The relief pitcher known to his teammates as "The Professor" listened to Bartok, read Dostoevsky, sipped martinis and hauled a portable typewriter from stadium to stadium.
Over nine seasons in the majors, Jim Brosnan was a curveball artist who also wrote penetrating, ironic and irreverent books that are seen as the first to deliver a true, warts-and-all insider's view of the national pastime.
Brosnan, who left baseball to pursue a writing career that had already angered some team owners and fellow players, died June 28 in Park Ridge, Ill., family members said. He was 84 and had been in declining health.
In 1954 and from 1956 to 1963, Brosnan played for the Chicago Cubs, the St. Louis Cardinals, the Cincinnati Reds and the Chicago White Sox. He was credited with 55 wins, 47 losses and 67 saves, but he is more widely known for his writing.
His 1960 book, "The Long Season," was praised by legendary sportswriter Red Smith as "a cocky book, caustic and candid, and in a way courageous, for Brosnan calls them as he sees them, doesn't hesitate to name names, and employs ridicule like a stiletto."
Written as a journal, the book took readers with the lanky right-hander during the 1959 season, when he threw for both the Cardinals and the Reds. While he steered clear of writing about players' on-the-road sexual conquests, he shocked a public accustomed to less honesty.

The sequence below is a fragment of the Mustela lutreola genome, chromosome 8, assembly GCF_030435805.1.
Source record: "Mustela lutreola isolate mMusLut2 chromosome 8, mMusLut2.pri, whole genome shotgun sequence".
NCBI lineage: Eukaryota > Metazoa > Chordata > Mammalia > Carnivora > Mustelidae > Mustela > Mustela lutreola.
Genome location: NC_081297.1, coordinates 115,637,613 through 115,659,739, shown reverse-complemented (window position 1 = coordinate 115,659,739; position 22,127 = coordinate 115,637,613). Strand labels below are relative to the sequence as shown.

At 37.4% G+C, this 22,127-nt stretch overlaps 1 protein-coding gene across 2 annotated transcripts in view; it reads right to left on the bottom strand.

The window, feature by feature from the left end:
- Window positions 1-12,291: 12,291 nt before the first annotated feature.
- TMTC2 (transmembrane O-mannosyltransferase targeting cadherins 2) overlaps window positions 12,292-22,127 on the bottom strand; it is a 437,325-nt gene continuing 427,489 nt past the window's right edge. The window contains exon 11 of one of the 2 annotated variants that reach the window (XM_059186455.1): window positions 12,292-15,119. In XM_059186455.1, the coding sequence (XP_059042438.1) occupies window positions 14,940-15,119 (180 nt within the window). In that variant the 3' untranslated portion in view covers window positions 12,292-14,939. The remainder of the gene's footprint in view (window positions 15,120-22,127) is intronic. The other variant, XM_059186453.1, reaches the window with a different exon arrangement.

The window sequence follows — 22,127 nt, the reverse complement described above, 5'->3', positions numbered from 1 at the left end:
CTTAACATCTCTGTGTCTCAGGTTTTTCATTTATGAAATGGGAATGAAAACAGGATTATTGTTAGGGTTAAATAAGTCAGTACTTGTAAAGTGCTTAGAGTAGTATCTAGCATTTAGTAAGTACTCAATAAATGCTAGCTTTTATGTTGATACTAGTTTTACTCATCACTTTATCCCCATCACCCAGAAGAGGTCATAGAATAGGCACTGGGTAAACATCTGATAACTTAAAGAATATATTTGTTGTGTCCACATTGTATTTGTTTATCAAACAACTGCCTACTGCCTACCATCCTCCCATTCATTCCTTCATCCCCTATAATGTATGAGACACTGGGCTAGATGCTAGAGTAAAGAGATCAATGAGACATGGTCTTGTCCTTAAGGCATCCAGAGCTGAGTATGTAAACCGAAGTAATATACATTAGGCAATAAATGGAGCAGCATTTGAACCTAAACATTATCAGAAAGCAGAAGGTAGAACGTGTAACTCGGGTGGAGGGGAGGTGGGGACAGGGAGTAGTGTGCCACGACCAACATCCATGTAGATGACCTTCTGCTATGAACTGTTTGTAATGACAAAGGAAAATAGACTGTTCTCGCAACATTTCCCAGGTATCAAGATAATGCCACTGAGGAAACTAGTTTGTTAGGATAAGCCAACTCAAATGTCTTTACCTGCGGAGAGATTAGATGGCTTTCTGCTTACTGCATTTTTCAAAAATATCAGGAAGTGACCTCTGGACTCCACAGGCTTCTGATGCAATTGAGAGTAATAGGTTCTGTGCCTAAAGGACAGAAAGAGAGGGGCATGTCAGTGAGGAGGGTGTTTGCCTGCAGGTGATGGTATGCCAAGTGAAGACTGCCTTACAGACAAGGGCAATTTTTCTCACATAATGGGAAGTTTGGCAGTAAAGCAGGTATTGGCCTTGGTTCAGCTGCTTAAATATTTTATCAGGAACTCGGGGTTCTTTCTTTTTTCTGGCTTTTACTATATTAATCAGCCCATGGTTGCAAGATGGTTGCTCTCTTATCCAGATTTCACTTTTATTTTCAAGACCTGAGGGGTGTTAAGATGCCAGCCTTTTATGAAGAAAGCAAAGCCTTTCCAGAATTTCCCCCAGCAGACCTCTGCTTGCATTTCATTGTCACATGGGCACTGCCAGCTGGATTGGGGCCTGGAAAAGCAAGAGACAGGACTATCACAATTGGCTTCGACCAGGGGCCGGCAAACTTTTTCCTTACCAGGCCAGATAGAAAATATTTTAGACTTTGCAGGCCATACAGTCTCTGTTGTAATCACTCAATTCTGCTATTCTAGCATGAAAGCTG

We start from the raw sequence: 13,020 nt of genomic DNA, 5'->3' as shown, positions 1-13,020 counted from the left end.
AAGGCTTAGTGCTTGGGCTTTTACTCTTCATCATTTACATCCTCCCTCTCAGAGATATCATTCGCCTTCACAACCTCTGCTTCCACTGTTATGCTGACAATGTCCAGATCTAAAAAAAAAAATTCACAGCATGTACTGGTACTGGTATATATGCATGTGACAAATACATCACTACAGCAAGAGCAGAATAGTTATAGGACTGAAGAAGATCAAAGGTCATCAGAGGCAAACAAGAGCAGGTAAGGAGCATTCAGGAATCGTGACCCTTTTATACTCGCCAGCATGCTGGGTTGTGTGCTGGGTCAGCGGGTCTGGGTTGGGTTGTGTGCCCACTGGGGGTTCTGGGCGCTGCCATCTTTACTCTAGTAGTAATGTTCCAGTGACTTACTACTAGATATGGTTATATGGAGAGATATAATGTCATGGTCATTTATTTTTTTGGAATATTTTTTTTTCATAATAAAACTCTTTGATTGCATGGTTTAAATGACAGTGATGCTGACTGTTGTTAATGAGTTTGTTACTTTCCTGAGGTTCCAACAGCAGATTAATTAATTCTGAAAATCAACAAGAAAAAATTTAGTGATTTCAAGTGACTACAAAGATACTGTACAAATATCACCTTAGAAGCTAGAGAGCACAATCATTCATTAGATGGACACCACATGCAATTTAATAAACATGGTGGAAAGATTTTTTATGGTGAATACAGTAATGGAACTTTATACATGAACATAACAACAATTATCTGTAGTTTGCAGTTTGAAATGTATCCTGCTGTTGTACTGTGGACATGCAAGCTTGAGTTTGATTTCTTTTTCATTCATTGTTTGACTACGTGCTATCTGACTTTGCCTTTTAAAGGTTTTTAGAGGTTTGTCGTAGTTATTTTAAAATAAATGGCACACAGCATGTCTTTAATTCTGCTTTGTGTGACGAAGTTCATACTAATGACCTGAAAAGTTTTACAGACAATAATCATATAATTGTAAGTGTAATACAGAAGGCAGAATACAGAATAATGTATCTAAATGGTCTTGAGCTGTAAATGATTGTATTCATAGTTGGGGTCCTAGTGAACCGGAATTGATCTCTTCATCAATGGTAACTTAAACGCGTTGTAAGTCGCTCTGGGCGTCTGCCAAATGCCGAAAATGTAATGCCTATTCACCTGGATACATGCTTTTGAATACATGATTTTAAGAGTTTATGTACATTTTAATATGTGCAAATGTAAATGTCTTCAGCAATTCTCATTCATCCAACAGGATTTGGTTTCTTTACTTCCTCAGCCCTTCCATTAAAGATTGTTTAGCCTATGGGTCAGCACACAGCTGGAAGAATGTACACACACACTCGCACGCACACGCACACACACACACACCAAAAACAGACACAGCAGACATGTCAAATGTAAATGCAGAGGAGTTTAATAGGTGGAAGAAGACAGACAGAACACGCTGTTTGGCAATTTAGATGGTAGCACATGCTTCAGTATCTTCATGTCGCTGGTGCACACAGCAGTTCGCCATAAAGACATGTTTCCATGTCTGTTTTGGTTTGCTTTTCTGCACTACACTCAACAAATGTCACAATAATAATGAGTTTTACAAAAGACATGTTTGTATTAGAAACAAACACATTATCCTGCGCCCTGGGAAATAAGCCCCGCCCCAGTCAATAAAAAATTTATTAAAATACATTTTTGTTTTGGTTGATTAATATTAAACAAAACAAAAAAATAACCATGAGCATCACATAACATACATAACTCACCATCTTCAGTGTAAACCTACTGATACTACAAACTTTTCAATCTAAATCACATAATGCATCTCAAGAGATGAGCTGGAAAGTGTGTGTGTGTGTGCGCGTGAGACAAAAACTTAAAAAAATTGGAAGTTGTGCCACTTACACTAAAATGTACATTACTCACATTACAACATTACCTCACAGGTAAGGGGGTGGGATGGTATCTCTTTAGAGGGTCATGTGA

Analyzing his book years later, Brosnan said he had "violated the idolatrous image of big leaguers who have been previously portrayed as models of modesty, loyalty, and sobriety — i.e., what they were really not like."
Broadcaster and former player Joe Garagiola labeled him "a kooky beatnik."
Brosnan's 1962 book, "Pennant Race," included a passage about getting to the stadium in Cincinnati that he thought was one of his best:
"To get to Crosley Field, I usually take a bus through the old, crumbling streets of The Bottoms. Blacks stand on the corners watching their homes fall down. The insecurity of being in the second division of the National League — in the cellar — leaves me. For 25 cents, the daily bus ride gives me enough humility to get me through any baseball game, or season."
Born in Cincinnati on Oct. 24, 1929, James Patrick Brosnan started his professional career with a Chicago Cubs farm team when he was 17.
Brosnan quit baseball when he was 34, saying he was upset by major league restrictions that kept him from further writing.
"Quitting didn't bother me," he told the Chicago Sun-Times in 2004. "I was a writer. I was going to be a writer."
After his retirement from professional sports, Brosnan wrote articles for a wide variety of publications, including Sports Illustrated, the New York Times, Playboy and Boys Life. He also wrote baseball books for young players.
Brosnan's survivors include a son, Timothy; daughters Jamie Kruidenier and Kimberlee Brosnan-Myers; brother Michael; and four grandchildren.
Twitter: @schawkinsCopyright © 2015, Los Angeles Times